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Thursday, October 8, 2015

OSU Queer History Month hits front page of student newspaper

Pride Center Celebrates Queer History, OSU barometer Oct. 8, 2015, p. 1

PHOTO: Front page of the student newspaper featured the Oregon State University's OSU Pride Center annual OSU Queer History Month celebration. See Julie Cooper, "Pride Center celebrates Queer History," OSU Barometer, Thu. Oct. 8, 2015, p. 1, OSU "Pride Center Programs, Queer History Month (October)," accessed Oct. 8, 2015 , Pride Center Programs page accessed Oct. 9, 2015 and "Oregon State Queer Archives is screening a documentary film made by our friend Kiah McConnell about the history of OSU's LGBTQ+ community. Come watch it on the 5th floor of the Valley Library TODAY starting at 4pm! See you there!," Oct. 7, 2015. The student newspaper article quotes, "PJ Harris, a second year theater major and Peer Facilitator at the Pride Center addressed the historically sensitive nature of the term "queer," and the LGBTQ+ community's recent reclamation of it. . . 'We recognize that a lot of people, especially depending on generation, location, background, and experience, have issues with the word "queer," said Harris. "We do want to be sensitive to that. However, queer is a word that we feel that the LGBTQ community is trying to take back for itself. A lot of people identify as queer. And we also love all the puns that we can make out of that, such as 'Queervallis.'" (See official OSU press release: Natalia Fernandez, Oregon State university multicultural librarian, "Oregon State Queer Archives to preserve, share history of LGBT experience on campus," posted Sep. 30, 2015))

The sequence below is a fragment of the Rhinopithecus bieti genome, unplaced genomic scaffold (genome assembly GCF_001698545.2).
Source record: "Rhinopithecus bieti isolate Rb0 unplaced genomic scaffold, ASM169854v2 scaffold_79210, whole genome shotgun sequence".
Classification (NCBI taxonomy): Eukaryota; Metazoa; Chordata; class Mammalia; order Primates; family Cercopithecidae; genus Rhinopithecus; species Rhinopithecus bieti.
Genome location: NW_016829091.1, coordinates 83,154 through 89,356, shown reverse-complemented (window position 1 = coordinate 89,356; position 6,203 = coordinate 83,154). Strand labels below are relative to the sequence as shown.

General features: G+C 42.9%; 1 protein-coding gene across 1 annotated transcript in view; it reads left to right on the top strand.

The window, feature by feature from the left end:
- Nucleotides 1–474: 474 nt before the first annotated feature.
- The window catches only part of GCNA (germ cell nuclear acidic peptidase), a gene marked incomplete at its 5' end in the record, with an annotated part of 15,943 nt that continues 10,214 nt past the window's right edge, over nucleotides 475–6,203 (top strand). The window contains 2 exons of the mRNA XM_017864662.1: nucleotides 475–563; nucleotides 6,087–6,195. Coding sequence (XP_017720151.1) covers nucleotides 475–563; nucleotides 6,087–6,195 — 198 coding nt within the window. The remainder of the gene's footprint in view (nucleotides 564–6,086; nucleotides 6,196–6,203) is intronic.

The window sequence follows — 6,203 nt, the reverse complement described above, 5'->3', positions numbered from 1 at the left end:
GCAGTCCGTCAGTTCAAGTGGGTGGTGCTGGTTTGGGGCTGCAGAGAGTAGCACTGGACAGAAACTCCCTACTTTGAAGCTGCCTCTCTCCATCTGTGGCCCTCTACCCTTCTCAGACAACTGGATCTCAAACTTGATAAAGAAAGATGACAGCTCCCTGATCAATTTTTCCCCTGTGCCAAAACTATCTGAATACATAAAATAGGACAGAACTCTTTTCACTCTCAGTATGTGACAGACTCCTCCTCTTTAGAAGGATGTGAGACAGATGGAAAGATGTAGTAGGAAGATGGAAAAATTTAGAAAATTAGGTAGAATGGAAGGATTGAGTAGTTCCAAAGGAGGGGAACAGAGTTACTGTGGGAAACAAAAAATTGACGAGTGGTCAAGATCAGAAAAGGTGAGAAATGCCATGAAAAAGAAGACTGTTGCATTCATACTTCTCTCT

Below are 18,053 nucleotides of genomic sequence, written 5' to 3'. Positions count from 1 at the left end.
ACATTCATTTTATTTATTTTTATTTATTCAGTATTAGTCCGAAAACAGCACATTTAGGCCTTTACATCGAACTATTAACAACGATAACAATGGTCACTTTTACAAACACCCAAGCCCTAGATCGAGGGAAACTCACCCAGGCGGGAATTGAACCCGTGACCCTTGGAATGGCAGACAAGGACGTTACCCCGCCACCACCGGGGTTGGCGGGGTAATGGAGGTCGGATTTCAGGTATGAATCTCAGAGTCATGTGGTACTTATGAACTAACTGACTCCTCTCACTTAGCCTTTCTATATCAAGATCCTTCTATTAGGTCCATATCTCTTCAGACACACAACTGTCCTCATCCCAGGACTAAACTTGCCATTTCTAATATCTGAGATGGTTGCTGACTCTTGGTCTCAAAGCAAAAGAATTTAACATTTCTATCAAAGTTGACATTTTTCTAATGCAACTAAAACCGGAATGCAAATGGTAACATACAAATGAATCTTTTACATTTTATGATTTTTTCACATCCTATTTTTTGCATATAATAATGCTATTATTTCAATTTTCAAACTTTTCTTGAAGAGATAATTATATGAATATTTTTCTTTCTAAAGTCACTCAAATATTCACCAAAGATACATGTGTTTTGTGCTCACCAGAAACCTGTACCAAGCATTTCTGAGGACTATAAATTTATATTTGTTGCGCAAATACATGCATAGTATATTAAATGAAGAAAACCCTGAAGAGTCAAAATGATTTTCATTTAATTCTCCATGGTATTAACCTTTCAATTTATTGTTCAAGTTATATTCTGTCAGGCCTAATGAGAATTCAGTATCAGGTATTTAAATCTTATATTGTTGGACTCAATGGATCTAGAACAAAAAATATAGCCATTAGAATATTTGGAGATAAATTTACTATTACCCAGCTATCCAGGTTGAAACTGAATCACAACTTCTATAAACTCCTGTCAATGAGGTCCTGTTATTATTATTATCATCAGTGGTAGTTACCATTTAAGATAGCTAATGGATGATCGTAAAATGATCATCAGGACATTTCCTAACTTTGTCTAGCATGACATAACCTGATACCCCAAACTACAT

Oregon State students MasQUEERrade2014 Rainbow Continuum

PHOTO: still frame of "Oregon State University Rainbow Continuum students MasQUEERrade2014" as shown in the OSU student documentary film about the queer history of OSU. See video at about 28:40 minutes: From Natalia Fernandez, "OSU LGBTQ+ Community Film by Kiah McConnell, 2015," Oregon State Queer Archives accessed Oct. 14, 2015. The documentary shows the first gay student meeting notice printed in the student newspaper in 1976 (at about 26:39 minutes) and Stina Goetter, Rainbow Continuum Director 2013-2004, proudly notes that OSU has the oldest college student organization in the Pacific Northwest continuously meeting since 1976, and says with pride, "It is still going!" (About 26:50 minutes) The cultural importance of history and traditions to students, even though they may not fully appreciate the importance, has been known for centuries by successful student groups, such as fraternities and sororities. Ironically, one of the longest traditions at OSU, which is popular with all OSU students, is the annual drag show that is described by a student participant in the film (about 28:40 minutes) -- I say this is ironic because before the Stonewall riot occurred in 1969, the stereotypical gay bar always had a drag queen performer and heterosexual people would commonly confuse drag performers with transgender and gay people. To counter this confusion, Stonewall era gay liberationists tried to publically distance gay people from "drag queens," while secretly enjoying drag performances. This old political concern is not as great today because mainstream society has become much better educated about the continuum of sexual orientation and gender identity as being different from the ancient theatrical art of drag performers. (See official OSU press release: Natalia Fernandez, Oregon State university multicultural librarian, "Oregon State Queer Archives to preserve, share history of LGBT experience on campus," posted Sep. 30, 2015))

On a loosely related and sad note, the student video reminded me of the continuing issue of queer students not feeling free to be themselves, for example, the Native American OSU student who said she could express both of her identities in the OSU Pride Center, but she felt funny about saying she was gay in the Native American student center. Recently, a former OSU freshman (in 2004) committed suicide after being raised by a father and family who are members of an anti-gay church. I must remain silent to avoid any libel because my current opinion is based only on many publically observed facts and I am not privy to any insider information. (See "Corvallis man found dead on Lincoln County beach," posted Oct. 12, 2015, "Obiturary: Thomas R. Heresco," Gazette-Times published Oct. 14, 2015 and Thomas R. Heresco August 9, 1986 - October 9, 2015 Tribute Wall

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